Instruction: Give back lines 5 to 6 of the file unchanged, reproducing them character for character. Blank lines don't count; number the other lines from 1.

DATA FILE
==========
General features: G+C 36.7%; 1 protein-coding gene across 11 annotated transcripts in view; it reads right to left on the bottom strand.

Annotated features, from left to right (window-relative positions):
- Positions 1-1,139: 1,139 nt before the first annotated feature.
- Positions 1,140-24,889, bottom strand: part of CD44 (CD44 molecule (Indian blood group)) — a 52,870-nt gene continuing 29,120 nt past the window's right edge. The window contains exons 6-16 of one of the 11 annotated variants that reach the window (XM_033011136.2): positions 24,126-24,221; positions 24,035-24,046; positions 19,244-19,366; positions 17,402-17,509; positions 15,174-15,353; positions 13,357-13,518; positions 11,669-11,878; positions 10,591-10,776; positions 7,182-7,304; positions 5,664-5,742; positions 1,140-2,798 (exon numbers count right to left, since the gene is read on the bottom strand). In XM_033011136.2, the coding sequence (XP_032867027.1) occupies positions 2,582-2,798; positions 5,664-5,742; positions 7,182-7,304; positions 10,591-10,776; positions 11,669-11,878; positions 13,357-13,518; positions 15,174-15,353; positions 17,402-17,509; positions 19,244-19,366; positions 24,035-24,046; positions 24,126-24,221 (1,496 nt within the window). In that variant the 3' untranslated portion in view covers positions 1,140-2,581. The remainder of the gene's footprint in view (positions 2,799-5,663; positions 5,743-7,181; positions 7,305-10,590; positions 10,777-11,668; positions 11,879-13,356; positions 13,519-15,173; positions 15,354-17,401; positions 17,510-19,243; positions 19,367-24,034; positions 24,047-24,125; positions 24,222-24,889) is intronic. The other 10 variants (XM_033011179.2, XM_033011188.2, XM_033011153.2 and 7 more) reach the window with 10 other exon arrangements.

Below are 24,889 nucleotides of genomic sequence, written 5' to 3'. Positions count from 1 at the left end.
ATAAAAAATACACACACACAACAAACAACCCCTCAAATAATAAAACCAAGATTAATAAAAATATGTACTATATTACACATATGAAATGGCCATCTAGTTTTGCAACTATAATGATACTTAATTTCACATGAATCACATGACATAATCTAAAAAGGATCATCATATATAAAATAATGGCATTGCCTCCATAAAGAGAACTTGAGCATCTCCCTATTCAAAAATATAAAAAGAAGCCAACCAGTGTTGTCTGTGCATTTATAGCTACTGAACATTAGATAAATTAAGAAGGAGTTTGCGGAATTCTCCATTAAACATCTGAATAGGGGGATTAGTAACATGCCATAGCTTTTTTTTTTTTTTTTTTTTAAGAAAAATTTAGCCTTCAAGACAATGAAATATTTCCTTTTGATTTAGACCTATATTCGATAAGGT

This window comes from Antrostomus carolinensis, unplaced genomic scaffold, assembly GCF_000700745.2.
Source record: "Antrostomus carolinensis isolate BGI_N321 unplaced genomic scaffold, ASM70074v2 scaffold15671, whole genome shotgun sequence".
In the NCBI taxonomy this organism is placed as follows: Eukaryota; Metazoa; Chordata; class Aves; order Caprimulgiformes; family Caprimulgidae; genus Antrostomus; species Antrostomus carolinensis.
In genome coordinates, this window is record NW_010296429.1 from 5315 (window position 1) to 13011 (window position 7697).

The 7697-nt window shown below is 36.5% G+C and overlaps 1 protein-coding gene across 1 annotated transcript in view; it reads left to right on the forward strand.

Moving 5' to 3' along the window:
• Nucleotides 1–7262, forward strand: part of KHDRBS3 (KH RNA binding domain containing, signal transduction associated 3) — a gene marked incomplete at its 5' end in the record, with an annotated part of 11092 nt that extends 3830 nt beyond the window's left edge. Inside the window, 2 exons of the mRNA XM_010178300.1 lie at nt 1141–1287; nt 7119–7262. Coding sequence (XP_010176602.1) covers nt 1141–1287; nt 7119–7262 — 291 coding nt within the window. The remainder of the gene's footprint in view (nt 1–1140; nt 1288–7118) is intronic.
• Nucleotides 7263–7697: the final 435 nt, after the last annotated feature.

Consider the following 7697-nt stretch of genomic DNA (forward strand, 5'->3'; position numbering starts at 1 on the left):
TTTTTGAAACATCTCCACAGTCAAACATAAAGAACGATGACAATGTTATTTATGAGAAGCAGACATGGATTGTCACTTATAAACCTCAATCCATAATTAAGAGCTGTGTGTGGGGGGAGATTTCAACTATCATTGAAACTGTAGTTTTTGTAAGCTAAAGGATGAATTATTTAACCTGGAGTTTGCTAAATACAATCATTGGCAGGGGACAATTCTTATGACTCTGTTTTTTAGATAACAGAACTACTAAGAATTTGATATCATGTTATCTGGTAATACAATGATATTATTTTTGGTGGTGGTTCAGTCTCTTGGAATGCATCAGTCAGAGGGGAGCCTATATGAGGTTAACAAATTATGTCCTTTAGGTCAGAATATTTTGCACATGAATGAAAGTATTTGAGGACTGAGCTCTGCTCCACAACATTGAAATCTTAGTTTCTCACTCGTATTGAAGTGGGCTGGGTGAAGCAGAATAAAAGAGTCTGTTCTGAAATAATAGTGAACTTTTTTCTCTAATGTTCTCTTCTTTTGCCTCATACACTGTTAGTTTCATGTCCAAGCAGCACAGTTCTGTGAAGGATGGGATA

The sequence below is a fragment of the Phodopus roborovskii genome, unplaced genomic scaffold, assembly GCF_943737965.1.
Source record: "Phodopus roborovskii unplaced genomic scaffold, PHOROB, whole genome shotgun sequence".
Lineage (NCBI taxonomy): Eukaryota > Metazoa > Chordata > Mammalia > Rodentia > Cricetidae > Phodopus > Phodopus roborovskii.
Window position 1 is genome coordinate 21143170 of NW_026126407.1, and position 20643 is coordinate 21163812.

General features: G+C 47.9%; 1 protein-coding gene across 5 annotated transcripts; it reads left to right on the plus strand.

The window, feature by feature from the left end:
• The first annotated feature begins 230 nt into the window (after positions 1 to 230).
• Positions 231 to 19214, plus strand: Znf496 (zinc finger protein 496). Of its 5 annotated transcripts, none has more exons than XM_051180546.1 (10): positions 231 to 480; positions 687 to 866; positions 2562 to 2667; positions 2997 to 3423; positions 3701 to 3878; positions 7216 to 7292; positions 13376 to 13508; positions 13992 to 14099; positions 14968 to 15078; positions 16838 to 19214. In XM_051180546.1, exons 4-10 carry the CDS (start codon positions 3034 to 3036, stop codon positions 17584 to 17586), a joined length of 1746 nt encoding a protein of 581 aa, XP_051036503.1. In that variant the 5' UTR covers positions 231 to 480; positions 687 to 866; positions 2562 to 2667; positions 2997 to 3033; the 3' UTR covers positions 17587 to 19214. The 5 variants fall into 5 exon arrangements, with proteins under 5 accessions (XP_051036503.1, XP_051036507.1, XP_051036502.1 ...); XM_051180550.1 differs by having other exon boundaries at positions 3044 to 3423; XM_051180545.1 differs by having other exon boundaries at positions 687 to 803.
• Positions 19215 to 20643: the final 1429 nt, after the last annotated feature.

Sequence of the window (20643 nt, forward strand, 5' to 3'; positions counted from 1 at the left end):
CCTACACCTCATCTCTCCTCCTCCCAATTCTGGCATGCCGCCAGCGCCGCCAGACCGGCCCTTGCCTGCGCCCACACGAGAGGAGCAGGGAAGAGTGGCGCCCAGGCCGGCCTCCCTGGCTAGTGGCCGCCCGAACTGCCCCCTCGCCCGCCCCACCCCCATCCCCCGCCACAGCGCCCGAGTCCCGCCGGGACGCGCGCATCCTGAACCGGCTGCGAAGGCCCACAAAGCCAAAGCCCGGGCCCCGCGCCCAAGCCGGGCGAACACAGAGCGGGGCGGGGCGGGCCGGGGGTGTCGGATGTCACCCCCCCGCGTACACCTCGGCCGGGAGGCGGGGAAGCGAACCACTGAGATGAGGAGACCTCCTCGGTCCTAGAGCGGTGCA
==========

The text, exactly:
Below are 24,889 nucleotides of genomic sequence, written 5' to 3'. Positions count from 1 at the left end.
ATAAAAAATACACACACACAACAAACAACCCCTCAAATAATAAAACCAAGATTAATAAAAATATGTACTATATTACACATATGAAATGGCCATCTAGTTTTGCAACTATAATGATACTTAATTTCACATGAATCACATGACATAATCTAAAAAGGATCATCATATATAAAATAATGGCATTGCCTCCATAAAGAGAACTTGAGCATCTCCCTATTCAAAAATATAAAAAGAAGCCAACCAGTGTTGTCTGTGCATTTATAGCTACTGAACATTAGATAAATTAAGAAGGAGTTTGCGGAATTCTCCATTAAACATCTGAATAGGGGGATTAGTAACATGCCATAGCTTTTTTTTTTTTTTTTTTTTAAGAAAAATTTAGCCTTCAAGACAATGAAATATTTCCTTTTGATTTAGACCTATATTCGATAAGGT